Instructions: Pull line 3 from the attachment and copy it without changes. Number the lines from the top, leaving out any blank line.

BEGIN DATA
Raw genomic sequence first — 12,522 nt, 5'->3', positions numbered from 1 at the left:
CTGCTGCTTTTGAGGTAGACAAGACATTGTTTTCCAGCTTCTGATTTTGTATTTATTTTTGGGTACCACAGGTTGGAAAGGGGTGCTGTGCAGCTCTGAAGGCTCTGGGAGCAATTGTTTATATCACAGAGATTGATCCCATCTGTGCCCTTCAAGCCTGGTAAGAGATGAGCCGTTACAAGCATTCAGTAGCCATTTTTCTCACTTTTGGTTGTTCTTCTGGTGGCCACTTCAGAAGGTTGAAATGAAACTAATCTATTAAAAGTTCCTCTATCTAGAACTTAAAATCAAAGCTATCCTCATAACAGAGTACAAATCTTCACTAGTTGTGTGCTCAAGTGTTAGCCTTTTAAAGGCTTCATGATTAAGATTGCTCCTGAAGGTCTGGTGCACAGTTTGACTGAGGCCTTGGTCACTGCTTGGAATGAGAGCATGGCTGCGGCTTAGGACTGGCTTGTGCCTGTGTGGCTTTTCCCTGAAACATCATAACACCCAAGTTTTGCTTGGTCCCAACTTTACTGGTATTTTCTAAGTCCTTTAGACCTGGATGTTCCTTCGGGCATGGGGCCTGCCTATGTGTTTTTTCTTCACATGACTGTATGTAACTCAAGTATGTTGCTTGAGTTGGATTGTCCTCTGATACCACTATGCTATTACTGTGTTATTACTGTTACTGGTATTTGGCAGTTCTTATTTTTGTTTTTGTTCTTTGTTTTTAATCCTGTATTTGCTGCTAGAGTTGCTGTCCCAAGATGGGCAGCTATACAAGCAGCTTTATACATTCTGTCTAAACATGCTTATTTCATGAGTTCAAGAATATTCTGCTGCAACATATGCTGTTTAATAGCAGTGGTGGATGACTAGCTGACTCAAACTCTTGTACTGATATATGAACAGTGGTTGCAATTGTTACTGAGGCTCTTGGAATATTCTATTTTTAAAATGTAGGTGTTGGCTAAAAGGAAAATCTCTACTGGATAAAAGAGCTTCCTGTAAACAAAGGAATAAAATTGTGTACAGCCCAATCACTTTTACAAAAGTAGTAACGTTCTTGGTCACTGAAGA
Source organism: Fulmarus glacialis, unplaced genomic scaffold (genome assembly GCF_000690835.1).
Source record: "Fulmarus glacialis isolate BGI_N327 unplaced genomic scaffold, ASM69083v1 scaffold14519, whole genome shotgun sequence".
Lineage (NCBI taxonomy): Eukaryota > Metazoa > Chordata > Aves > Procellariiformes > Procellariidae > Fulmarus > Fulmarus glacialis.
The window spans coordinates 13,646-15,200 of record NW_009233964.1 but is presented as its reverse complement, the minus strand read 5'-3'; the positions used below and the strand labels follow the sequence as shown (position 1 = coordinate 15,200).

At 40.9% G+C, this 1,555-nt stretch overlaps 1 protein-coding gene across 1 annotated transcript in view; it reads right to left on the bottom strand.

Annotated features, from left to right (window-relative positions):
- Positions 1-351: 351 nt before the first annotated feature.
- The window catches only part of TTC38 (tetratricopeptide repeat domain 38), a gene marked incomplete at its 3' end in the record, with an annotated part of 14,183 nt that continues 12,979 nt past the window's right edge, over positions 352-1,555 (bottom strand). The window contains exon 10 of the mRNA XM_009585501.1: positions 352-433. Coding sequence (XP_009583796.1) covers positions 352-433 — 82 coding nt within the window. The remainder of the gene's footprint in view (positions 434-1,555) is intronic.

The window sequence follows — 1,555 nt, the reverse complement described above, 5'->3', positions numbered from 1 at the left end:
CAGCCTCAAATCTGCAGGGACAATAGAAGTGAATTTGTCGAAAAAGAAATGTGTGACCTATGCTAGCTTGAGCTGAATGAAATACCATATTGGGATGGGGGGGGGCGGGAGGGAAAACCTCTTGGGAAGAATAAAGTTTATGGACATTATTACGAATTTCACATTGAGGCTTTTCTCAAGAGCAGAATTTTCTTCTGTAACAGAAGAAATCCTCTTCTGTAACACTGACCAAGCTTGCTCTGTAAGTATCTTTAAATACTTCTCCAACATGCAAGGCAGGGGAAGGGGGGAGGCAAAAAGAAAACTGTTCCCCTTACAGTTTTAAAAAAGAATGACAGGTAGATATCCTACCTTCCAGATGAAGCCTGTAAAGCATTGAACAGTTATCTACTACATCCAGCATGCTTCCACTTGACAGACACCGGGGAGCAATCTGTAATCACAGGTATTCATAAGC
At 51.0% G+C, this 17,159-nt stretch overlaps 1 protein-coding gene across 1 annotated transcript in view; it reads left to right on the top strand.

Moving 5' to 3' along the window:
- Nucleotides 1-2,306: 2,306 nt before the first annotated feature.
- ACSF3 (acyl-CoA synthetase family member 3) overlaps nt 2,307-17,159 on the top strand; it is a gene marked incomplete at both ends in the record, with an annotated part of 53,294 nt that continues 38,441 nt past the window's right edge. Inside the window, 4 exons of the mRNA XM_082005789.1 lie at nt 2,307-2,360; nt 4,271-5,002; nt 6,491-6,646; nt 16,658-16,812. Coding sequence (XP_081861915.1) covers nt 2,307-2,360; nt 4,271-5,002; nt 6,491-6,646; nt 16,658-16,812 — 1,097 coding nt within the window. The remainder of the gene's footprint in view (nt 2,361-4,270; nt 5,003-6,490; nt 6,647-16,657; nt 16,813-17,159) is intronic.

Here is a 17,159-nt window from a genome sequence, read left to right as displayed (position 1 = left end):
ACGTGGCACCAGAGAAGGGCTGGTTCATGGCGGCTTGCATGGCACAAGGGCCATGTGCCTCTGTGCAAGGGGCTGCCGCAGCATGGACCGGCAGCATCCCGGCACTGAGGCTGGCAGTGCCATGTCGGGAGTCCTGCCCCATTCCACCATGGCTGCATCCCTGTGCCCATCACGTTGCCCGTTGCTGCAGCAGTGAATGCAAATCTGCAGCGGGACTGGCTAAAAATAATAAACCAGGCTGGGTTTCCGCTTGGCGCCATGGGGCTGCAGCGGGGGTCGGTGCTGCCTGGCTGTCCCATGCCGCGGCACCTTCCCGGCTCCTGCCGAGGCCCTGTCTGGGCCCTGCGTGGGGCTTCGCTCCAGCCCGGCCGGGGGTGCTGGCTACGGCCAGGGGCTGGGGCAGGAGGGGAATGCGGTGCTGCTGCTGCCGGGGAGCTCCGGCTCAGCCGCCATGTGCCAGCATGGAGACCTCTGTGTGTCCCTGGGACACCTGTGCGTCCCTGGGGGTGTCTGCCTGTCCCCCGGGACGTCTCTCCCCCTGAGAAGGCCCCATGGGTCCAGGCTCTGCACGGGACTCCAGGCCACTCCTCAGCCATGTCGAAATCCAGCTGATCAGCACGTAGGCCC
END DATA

Source organism: Fulmarus glacialis, unplaced genomic scaffold (genome assembly GCF_000690835.1).